We had a lucky year with tomatoes. One out of every ten didn't have blossom end rot. Why, we must've gotten a good dozen BLTs out of the bunch.
We had blossom end rot two years running, to the point where I didn't have an excess to can. I told Paul that if it happened a third year in a row, we'd chuck the whole thing and just buy our tomatoes. Of course, I said it around them, so they behaved this year and I had plenty to can. Blossom end rot only reared its ugly head at the tail end of the season, when the tomatoes are all small and green and we consign them to the squirrels anyway. (I did take some to make giardiniera. Don't tell the squirrels.)
I haven't talked to squirrels since I explained about the wire-chewing and subsequent failure of my solar panels and they DIDN'T CARE.
So many sub divisions demand that your front yard be green grass and cut just so.
Wouldn't it be wonderful it the rules said, "Plant Gardens!"
Yeah, those community standards are really something, aren't they? There are places you can't hang your laundry out, can't have a vegetable garden in the front yard, and can't park a pickup truck in the driveway. Whuh?
You didn't hear it from me, but this business of having a Home Owners Association (HOA) that tells you what color to paint your front door….well, that's just emblematic of The End Of Common Sense. IMHO, an HOA is just another form of government regulation and HOA fees are just another form of taxes. While I believe in regulation, I have to ask why our country got along just fine with only the minimal regulation provided by existing local and state governments — things everyone seems to generally agree upon, like building codes, speed limits, and zoning. That's all we need, just the basics. And golly, local governments seem to have been doing this reasonably well, at least until about the 1960s, when someone decided that homeowners should be relieved of the need to communicate with their neighbors about what they might think is tasteless or offensive. I guess it is so much easier for this new generation to shell out $100s/month rather than have to get to know their neighbors well enough to tell them that their new front door is the color of puke, and that they'd appreciate their not hanging out the bloomers to dry when the in-laws are coming to visit…..
The way I figure it, It's MY home, bought and paid for, and the property taxes are paid. As long as I'm not hurting anyone, what I do or have on my property is my own damned business. Fortunately, I live in a working class neighborhood instead of an upwardly mobile development, so there is more leeway for behavior. And what exactly do HOAs DO if someone doesn't go along with their rules and starts hanging up their laundry or planting a xeriscape instead of a lawn? Do they fine you or evict you?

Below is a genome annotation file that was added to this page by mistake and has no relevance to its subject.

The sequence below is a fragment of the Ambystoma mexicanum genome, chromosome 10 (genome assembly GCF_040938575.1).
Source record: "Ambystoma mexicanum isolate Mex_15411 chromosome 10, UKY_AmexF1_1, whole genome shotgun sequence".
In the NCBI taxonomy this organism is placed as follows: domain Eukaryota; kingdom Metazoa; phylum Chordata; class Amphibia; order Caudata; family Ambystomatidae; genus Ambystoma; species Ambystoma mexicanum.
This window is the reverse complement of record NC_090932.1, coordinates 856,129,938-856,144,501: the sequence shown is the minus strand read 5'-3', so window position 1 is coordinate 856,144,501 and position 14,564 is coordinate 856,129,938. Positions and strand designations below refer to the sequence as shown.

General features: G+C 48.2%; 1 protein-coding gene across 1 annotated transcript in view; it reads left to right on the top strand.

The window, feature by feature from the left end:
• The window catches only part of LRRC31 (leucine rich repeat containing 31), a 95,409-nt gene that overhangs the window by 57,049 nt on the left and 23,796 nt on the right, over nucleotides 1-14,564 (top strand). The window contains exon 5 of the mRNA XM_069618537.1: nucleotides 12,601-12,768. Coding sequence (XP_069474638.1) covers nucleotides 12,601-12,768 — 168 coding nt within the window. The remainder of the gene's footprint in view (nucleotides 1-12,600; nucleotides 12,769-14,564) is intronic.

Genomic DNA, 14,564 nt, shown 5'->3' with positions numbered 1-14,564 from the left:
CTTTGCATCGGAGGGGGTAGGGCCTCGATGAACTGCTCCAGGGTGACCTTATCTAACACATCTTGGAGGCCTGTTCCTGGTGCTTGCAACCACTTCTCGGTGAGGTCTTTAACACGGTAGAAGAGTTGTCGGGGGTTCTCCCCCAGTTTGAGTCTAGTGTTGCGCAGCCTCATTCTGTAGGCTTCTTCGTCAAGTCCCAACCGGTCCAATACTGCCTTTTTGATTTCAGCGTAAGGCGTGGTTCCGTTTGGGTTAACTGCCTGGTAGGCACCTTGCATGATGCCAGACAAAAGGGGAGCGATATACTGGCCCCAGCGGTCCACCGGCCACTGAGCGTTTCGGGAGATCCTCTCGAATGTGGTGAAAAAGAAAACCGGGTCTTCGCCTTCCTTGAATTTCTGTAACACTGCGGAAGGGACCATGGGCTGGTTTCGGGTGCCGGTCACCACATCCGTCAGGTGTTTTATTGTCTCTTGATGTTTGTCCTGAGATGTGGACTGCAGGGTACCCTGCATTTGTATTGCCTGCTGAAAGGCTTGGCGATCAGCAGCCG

HOAs aren't government though–are they?
Here's a shortcut…throw all your seeds on the compost pile.
I already do. I think I'll just weed out what I don't want from the compost pile and train the rest of it up the wall.
I am planing to plant our vegie garden over the next week or so and hope to do better. I really, really hope to get tomatoes this year.
Oh boy are YOU on the other side of the world! Good luck!
Murr, you may not remember it, but I grew up with a compost pile in one corner of the backyard. We used it mostly for raked leaves and grass clippings, but occasionally some errant sunflower or tomato plant would show up. The reason we created the compost pile was because Dad Downs realized that it was no long acceptable to burn all the raked leaves and combustible trash…….Ah, that goes back to the *early* 1950s!!
I don't remember anything about your house but the rec room which I was deeply envious of. I thought MY dad had the only compost pile in town.
Well, next year's compost should be pretty good!
My compost is world class. Do I remember to spread it around? I do not. Similar scenario to my vegetable gardening…
I have seeds that are way too old also, carried over from a previous veggie garden and never used here. I found them and planted beans and tomatoes but nothing has come up, because it's too late in the season already, so I put dwarf marigold seeds into the same pots.
You could let one of your bolted plants flower and set seed then just let it fall, wherever the seed lands you could get dozens of little baby plants without having to plant anything.
I hope I don't get any more of those Brussels sploots.